Familiar opponents Ards Rangers and East Belfast braced for semi-final showdown
The prospect of a derby final looms large for this year’s Border Cup, but the teams competing in the first of this year’s semi-finals have put that to the back of their minds for different reasons.
For Ards Rangers manager Lee Forsythe, it is simply the fact that he considers this semi-final to be the biggest derby the competition could have thrown up, regardless of whether Comber Rec are able to defeat their Division 1A rivals Dundonald in the following week’s semi-final (Seaview, Wednesday, 7.30pm).
As an East Belfast local, he knows his opponents well, and insists this is a theme right through both clubs.
He told The Park: “There are a lot of friendships between the two clubs… we have 11 players from East Belfast and I live there too. I’m only a stone’s throw from their ground, and I walk my dog there every morning.
“It honestly doesn’t bother me one bit, who wins the other semi-final. I know people talk about a local rivalry between us and Comber, but in my time at Ards Rangers, I haven’t seen much of it. I think it is more a historical thing between the committees and the clubs than anything.
“I actually think it’s disrespectful to even talk about the final, when we have a tough game against East Belfast to play. That game will feel more like a derby game to us, and I can tell you, they will be more motivated to beat us than anyone this season. It should be a great one to watch.”
This isn’t mere lip-service from the manager of the current Border Cup holders and Premier Division champions. He is speaking from experience.
These two already met in the first round of the Irish Cup at Inverary Park in August, and Rangers escaped with a narrow 2-1 victory, with the East denied by the woodwork on more than one occasion.
Forsythe added: “They gave us a tough game last time and this time will be no different. I know we are the only Premier Division team left in the tournament, but it’s no surprise to see the others here… Dundonald beat Crumlin Star, Comber beat Downpatrick, and East Belfast beat Immaculata. They all deserve to be in the semi-finals.
“They have a good squad, and are probably the hardest draw we could have got in the semi-finals – but we are the hardest draw they could have got, too.”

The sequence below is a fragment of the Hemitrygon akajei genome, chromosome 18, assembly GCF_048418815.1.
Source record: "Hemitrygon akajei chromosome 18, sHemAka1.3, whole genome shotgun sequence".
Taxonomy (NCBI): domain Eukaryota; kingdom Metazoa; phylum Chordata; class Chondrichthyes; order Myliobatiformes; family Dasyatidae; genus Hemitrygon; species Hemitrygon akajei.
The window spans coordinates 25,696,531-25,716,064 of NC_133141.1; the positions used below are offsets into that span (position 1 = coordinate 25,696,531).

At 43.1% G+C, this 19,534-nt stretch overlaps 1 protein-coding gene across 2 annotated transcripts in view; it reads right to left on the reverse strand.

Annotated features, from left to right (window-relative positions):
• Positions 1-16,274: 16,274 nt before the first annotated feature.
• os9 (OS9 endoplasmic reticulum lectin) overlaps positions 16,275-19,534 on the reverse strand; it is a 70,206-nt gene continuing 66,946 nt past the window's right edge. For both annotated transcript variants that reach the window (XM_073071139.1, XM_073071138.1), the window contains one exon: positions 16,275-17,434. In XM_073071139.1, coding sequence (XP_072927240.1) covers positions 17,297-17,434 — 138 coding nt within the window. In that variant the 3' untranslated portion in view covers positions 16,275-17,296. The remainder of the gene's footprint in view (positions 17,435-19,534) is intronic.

East Belfast manager Stephen Matthews and his assistant Paul Wilson admit it would be a huge event if they and neighbours Dundonald could play each other in the Border Cup final, but the thing that really matters to them is seeing the progress the club have made in the short time since they took over from last summer.
Matthews said: “The real prize to me is looking at the bigger picture. This club was one game away from folding… and now we have two senior teams, a ladies team, and a great youth set-up. We have 38 coaches, our first team won 1B and our seconds won the Templeton Cup .
2We have a five-year development plan in place, and everything is moving in the right direction. That isn’t just down to the first team, it is down to a lot of work by good people. I have never seen a community come together so much in all my life.
"We have 200 kids coming down to Inverary every week. It would be fantastic to win the Border Cup, but the bigger prize to me is bringing kids off the street and getting them involved in something positive for their community.
Assistant manager Paul Wilson has watched with encouragement as the first team have made their way through the competition, with an impressive run that has included victory over early 1A title contenders Rathfriland Rangers and defeating Immaculata 4-3 in normal time from 3-1 down with 10 men on the pitch, and seven minutes on the clock!
Such circumstances might suggest East Belfast’s name is on the cup, and as a former striker for the club, he knows well that sometimes such omens can either be for or against you.
He said: "I remember scoring the winner against Bangor in the last minute of extra time in the Steel & Sons Cup semi-final in 1992, when we won the cup, but I remember the Border Cup final against Dunmurry in 1992, when we came back from 2-0 down to equalise, but they ended up beating us 3-2 with the last kick of the game. It can swing both ways.
"East Belfast will always be a top flight team to me, and our attitude in coming in was to get us back there. All clubs have a time where things don’t go well, and people leave, but we are getting things back on track.
"It would be great to play Dundonald in the final, but we have to beat Ards Rangers first. They know what we are about from the last time we played them, and I think our boys will be even more up for this one.
"When East Belfast won the Premier Division in 1994, we had to win the last 12 games in a row to do it – so it just goes to show… anything’s possible.